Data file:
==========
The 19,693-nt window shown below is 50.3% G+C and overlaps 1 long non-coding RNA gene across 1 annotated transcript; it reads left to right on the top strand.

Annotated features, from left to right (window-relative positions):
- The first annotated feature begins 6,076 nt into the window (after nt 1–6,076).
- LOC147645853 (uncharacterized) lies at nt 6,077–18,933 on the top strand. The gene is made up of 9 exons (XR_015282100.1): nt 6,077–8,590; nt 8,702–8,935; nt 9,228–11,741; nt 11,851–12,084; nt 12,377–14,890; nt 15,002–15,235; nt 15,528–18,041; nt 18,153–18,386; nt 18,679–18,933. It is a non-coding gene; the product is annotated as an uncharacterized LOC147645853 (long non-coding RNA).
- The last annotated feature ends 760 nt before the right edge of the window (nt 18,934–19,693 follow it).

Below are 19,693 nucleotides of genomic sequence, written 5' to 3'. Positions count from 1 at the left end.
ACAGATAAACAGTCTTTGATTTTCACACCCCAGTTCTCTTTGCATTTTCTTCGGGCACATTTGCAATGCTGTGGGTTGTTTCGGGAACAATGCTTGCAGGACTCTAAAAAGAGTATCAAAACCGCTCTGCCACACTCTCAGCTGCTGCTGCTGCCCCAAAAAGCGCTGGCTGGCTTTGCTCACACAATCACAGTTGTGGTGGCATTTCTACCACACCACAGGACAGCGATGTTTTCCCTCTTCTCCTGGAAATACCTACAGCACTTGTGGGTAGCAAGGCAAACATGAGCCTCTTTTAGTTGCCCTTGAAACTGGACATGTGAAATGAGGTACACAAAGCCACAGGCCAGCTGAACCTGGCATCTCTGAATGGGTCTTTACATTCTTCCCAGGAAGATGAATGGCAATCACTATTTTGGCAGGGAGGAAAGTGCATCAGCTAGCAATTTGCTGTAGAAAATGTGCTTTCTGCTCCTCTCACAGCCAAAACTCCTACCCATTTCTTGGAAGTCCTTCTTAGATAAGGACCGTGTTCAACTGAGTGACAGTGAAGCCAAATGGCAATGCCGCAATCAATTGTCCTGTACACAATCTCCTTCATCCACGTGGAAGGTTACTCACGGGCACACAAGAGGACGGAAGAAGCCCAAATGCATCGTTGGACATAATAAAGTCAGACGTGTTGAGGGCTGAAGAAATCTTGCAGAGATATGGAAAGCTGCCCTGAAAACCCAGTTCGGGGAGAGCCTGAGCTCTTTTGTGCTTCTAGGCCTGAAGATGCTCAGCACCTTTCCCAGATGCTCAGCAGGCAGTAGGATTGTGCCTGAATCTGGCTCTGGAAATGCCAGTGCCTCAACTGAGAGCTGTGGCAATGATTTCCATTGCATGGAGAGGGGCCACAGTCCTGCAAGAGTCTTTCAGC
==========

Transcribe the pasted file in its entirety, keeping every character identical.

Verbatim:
The 19,693-nt window shown below is 50.3% G+C and overlaps 1 long non-coding RNA gene across 1 annotated transcript; it reads left to right on the top strand.

Annotated features, from left to right (window-relative positions):
- The first annotated feature begins 6,076 nt into the window (after nt 1–6,076).
- LOC147645853 (uncharacterized) lies at nt 6,077–18,933 on the top strand. The gene is made up of 9 exons (XR_015282100.1): nt 6,077–8,590; nt 8,702–8,935; nt 9,228–11,741; nt 11,851–12,084; nt 12,377–14,890; nt 15,002–15,235; nt 15,528–18,041; nt 18,153–18,386; nt 18,679–18,933. It is a non-coding gene; the product is annotated as an uncharacterized LOC147645853 (long non-coding RNA).
- The last annotated feature ends 760 nt before the right edge of the window (nt 18,934–19,693 follow it).

Below are 19,693 nucleotides of genomic sequence, written 5' to 3'. Positions count from 1 at the left end.
ACAGATAAACAGTCTTTGATTTTCACACCCCAGTTCTCTTTGCATTTTCTTCGGGCACATTTGCAATGCTGTGGGTTGTTTCGGGAACAATGCTTGCAGGACTCTAAAAAGAGTATCAAAACCGCTCTGCCACACTCTCAGCTGCTGCTGCTGCCCCAAAAAGCGCTGGCTGGCTTTGCTCACACAATCACAGTTGTGGTGGCATTTCTACCACACCACAGGACAGCGATGTTTTCCCTCTTCTCCTGGAAATACCTACAGCACTTGTGGGTAGCAAGGCAAACATGAGCCTCTTTTAGTTGCCCTTGAAACTGGACATGTGAAATGAGGTACACAAAGCCACAGGCCAGCTGAACCTGGCATCTCTGAATGGGTCTTTACATTCTTCCCAGGAAGATGAATGGCAATCACTATTTTGGCAGGGAGGAAAGTGCATCAGCTAGCAATTTGCTGTAGAAAATGTGCTTTCTGCTCCTCTCACAGCCAAAACTCCTACCCATTTCTTGGAAGTCCTTCTTAGATAAGGACCGTGTTCAACTGAGTGACAGTGAAGCCAAATGGCAATGCCGCAATCAATTGTCCTGTACACAATCTCCTTCATCCACGTGGAAGGTTACTCACGGGCACACAAGAGGACGGAAGAAGCCCAAATGCATCGTTGGACATAATAAAGTCAGACGTGTTGAGGGCTGAAGAAATCTTGCAGAGATATGGAAAGCTGCCCTGAAAACCCAGTTCGGGGAGAGCCTGAGCTCTTTTGTGCTTCTAGGCCTGAAGATGCTCAGCACCTTTCCCAGATGCTCAGCAGGCAGTAGGATTGTGCCTGAATCTGGCTCTGGAAATGCCAGTGCCTCAACTGAGAGCTGTGGCAATGATTTCCATTGCATGGAGAGGGGCCACAGTCCTGCAAGAGTCTTTCAGC